MaliAfrican Union backs military campaign plan to end Islamist control of break-away north Mali
The time is running out for the al Qaeda-affiliated Islamist militants who seized control of the break-away region in northern Mali, as the African Union (AU) has backed a plan to send troops into Mali to evict them; the AU endorsed the decision by ECOWAS, an organization of West African countries, which, on Sunday, finalized and approved plans to send 3,300 troops to help Mali’s government take over the region and reunite the country; the ECOWAS plan will now be submitted to the UN Security Council for approval within the next three weeks
African Union troops commit to fighting Islamists in north Mali // Source: hadaaftimo.com
The time is running out for the al Qaeda-affiliated Islamist militants who seized control of the break-away region in northern Mali, as the African Union (AU) has backed a plan to send troops into Mali to evict Islamist extremists.
The AU endorsed the decision by ECOWAS, an organization of West African countries, which, on Sunday, finalized and approved plans to send 3,300 troops to help Mali’s government take over the region and reunite the country.
The ECOWAS plan will now be submitted to the UN Security Council for approval within the next three weeks.
The United States and France have already said they would offer logistical and intelligence support to the operation.
Following to ouster of Colonel Qaddafi in neighboring Libya in October 2011, and a military coup in Mali in March 2012, a coalition of ethnic Tuareg and al Qaeda-affiliated Islamists kicked the weakened Mali army out of north Mali and declared the independent state of Azawad. By the end of April, however, the Islamist Ansar Dine group seized control in the break-away region, and implemented strict Sharia law in it. A quarter of the population, about 400,000 fled to neighboring countries.
Meanwhile, the military relinquished power in Bamako, Mali’s capital, allowing the civilian government to return. Both the government and the military, however, are divided and weak, and are in no position to start a campaign to oust the Islamists and unite the torn country.
The neighboring countries – Niger, Mauritania, Algeria, and Burkina Faso – decided to take it upon themselves to settle the issue. These countries have grown increasingly worried about the growing waves of Tuareg refugees fleeing into their territories, and about the emergence of a haven for militant Islamist extremist on their door-steps.
The United States and France, sharing the fear about growing instability in west Africa and determined to deny al Qaeda a Pakistan-like safe haven, have been actively involved in facilitating the ECOWAS plan and the AU endorsement of it.
The BBC reports that the ECOWAS plan envisions a 6-month effort: the first, preparatory phase, lasting two to three months, will see training of troops – who will come from Nigeria, Niger, and Burkina Faso — and the establishment of bases in Mali’s south (bases in north Niger and south Algeria are already in operation). The second phase, estimated to last two or three months as well, will see combat operations in the north,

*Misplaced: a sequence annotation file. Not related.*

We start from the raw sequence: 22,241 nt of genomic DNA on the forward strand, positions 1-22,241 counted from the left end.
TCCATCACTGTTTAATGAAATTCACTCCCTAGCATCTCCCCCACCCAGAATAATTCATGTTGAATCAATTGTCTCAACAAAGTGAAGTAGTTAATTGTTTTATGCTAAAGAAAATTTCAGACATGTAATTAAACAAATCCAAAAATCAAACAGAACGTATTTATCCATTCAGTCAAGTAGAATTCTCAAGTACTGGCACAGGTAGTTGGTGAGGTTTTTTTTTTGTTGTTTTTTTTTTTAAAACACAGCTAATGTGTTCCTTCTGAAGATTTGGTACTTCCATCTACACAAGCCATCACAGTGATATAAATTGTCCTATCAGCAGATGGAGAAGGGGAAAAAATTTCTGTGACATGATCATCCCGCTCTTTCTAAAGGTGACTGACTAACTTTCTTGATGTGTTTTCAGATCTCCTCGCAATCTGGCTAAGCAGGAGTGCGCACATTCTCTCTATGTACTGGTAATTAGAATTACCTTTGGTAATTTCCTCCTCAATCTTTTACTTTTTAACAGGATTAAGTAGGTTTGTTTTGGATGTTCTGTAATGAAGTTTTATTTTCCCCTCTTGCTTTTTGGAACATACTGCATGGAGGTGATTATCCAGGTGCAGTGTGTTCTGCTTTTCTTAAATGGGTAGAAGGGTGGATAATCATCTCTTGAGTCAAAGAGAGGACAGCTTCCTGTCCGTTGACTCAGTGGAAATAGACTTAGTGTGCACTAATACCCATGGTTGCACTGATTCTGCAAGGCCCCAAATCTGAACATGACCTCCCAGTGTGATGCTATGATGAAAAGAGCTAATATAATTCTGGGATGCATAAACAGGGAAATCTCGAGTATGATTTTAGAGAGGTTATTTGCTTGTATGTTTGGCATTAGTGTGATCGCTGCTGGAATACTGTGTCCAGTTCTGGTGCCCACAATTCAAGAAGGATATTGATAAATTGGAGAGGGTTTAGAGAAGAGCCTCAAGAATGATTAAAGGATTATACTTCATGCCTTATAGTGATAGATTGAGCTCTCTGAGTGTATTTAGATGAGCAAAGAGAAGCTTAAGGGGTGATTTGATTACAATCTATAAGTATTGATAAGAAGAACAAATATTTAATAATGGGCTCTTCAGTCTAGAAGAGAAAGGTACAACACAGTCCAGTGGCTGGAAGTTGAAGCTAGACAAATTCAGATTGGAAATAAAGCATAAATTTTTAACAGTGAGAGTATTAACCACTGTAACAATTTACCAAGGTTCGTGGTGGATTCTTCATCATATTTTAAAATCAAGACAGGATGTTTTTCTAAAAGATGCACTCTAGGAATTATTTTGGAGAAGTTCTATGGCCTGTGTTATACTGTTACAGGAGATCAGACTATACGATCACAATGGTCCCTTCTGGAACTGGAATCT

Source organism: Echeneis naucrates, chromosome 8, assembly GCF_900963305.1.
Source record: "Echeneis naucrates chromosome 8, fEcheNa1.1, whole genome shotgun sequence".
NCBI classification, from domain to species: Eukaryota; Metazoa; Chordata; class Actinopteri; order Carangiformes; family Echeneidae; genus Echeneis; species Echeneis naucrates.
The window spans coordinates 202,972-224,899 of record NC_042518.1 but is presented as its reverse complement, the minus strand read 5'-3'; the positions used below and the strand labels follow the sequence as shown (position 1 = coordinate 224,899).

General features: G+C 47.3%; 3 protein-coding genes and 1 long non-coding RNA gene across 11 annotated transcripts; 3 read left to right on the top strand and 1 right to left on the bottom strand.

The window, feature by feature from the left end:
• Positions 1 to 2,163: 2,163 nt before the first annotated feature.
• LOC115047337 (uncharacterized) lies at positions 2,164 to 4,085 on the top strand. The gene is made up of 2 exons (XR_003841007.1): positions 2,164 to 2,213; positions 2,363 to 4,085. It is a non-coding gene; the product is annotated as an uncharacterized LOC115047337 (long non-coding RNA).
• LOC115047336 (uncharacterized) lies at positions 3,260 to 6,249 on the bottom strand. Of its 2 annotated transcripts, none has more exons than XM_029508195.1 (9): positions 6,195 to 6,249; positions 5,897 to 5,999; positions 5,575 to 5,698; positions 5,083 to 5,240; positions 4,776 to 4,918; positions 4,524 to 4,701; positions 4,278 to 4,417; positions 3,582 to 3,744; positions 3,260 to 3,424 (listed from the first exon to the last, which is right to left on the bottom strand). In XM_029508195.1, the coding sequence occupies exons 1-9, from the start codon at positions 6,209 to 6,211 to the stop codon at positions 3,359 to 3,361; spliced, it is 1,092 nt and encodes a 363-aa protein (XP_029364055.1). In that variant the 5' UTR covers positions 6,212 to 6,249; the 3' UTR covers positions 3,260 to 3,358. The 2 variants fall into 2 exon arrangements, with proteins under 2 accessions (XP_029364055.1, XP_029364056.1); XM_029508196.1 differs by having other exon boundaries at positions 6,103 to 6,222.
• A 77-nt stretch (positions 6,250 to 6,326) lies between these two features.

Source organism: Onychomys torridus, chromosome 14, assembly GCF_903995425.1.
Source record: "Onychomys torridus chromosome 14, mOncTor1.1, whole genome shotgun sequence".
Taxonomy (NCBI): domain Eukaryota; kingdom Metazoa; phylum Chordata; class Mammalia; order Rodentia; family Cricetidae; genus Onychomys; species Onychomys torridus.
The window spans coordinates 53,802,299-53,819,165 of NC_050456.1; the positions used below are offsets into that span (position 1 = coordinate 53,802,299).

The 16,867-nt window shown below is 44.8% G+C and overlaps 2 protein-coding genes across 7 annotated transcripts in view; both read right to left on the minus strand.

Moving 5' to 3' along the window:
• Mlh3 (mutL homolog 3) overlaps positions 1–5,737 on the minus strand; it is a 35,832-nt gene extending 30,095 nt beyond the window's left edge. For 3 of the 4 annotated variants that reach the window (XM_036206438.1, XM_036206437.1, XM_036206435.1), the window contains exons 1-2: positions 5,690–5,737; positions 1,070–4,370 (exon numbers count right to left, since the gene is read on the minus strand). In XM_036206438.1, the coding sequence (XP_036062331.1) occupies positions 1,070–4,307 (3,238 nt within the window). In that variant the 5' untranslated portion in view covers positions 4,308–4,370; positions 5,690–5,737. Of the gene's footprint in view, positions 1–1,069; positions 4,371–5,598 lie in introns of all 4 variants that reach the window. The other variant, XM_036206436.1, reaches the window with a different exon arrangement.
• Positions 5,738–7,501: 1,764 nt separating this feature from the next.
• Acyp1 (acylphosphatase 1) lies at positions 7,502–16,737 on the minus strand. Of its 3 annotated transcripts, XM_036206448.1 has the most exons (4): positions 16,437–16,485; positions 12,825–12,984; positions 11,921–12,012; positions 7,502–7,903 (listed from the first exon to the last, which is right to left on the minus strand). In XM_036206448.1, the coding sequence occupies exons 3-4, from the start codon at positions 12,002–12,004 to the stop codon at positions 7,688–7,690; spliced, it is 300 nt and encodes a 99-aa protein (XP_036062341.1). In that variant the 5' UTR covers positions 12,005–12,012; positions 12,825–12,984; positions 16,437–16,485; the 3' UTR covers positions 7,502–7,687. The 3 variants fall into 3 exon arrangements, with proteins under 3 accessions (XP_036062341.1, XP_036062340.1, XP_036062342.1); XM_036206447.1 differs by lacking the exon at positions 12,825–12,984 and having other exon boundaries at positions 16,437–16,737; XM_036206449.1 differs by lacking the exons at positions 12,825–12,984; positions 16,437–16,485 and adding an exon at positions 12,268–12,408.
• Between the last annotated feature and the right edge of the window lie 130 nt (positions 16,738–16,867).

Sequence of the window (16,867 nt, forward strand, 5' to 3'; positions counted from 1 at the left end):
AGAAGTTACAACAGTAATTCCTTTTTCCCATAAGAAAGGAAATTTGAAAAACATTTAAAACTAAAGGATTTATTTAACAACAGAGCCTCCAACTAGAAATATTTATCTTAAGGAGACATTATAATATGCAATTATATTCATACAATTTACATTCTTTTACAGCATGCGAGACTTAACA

After endorsing the plan, the AU’s Peace and Security commissioner, Ramtane Lamamra, said other African countries could provide troops and logistical support.
“This deployment aims to respond to the request by the Malian authorities to regain the occupied regions in the north of the country, dismantle the terrorist and criminal networks and restore effectively the authority of the state over the entire national territory,” he told reporters in the Ethiopian capital, Addis Ababa, where the AU is based.
The plan ECOWAS developed is the result of a 45-day deadline the UN gave African leaders on 12 October to draw up a plan for military intervention to retake the north.
The BBC notes that West African battalions will need logistical and intelligence support from outside the region, as well as air power, to engage in a military operation that could last up to three months.
The European Union is now working out plans to send hundreds of instructors to train the Malian army. That army was always corrupt and ineffective, but under the twin blows of the March coup and the loss to the rebels in the north, it is now on the verge of disintegration.
French president Francois Hollande reiterated on Tuesday that France would provide “logistical support and training” for any mission to Mali, but would not send in soldiers.
Two weeks ago U.S. secretary of state Hillary Clinton, in a visit to Algeria, reached an agreement with the Algerian president on Algerian support for a military operation in Mali. It was an achievement for the Obama administration. Algeria has a formidable military, but its leaders have been hesitant about using it against the rebels in Mali for fear that such a move would enrage members of the Tureg minority in Algeria. Also, Algeria, which fought a bitter war with its own Islamists from 1992 to 1998, is worried that Islamists driven out of Mali would end up joining with Islamists in Algeria.
Algeria thus supported a negotiated settlement. The agreement reached with Clinton will see the two or three months of the first, preparatory phase of the ECOWAS plan also used to try and reach a negotiated end to the Islamist control of north Mali and the reunification of the country. If, at the end of this period, there is no political solution, Algeria will support the military action, for which the forces will now be ready.